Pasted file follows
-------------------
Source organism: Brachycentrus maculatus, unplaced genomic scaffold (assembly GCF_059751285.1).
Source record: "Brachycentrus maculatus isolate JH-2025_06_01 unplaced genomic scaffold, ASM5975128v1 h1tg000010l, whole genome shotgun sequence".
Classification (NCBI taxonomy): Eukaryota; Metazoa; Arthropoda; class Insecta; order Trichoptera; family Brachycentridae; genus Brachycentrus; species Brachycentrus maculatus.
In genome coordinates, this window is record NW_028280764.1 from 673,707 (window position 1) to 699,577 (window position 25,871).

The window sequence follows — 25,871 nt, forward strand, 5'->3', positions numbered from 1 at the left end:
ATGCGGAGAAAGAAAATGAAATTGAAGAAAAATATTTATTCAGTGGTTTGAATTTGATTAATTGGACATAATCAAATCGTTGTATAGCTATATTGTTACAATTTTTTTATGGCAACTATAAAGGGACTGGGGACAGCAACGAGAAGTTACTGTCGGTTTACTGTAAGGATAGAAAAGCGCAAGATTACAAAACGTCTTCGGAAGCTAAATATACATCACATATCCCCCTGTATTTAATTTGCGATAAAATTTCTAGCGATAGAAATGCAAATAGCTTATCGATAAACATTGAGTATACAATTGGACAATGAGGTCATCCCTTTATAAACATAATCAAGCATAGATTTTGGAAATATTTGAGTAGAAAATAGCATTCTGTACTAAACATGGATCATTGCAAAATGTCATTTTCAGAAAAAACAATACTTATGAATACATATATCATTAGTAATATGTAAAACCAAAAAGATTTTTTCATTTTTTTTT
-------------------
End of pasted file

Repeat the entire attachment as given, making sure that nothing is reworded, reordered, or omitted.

Source organism: Brachycentrus maculatus, unplaced genomic scaffold (assembly GCF_059751285.1).
Source record: "Brachycentrus maculatus isolate JH-2025_06_01 unplaced genomic scaffold, ASM5975128v1 h1tg000010l, whole genome shotgun sequence".
Classification (NCBI taxonomy): Eukaryota; Metazoa; Arthropoda; class Insecta; order Trichoptera; family Brachycentridae; genus Brachycentrus; species Brachycentrus maculatus.
In genome coordinates, this window is record NW_028280764.1 from 673,707 (window position 1) to 699,577 (window position 25,871).

The window sequence follows — 25,871 nt, forward strand, 5'->3', positions numbered from 1 at the left end:
ATGCGGAGAAAGAAAATGAAATTGAAGAAAAATATTTATTCAGTGGTTTGAATTTGATTAATTGGACATAATCAAATCGTTGTATAGCTATATTGTTACAATTTTTTTATGGCAACTATAAAGGGACTGGGGACAGCAACGAGAAGTTACTGTCGGTTTACTGTAAGGATAGAAAAGCGCAAGATTACAAAACGTCTTCGGAAGCTAAATATACATCACATATCCCCCTGTATTTAATTTGCGATAAAATTTCTAGCGATAGAAATGCAAATAGCTTATCGATAAACATTGAGTATACAATTGGACAATGAGGTCATCCCTTTATAAACATAATCAAGCATAGATTTTGGAAATATTTGAGTAGAAAATAGCATTCTGTACTAAACATGGATCATTGCAAAATGTCATTTTCAGAAAAAACAATACTTATGAATACATATATCATTAGTAATATGTAAAACCAAAAAGATTTTTTCATTTTTTTTT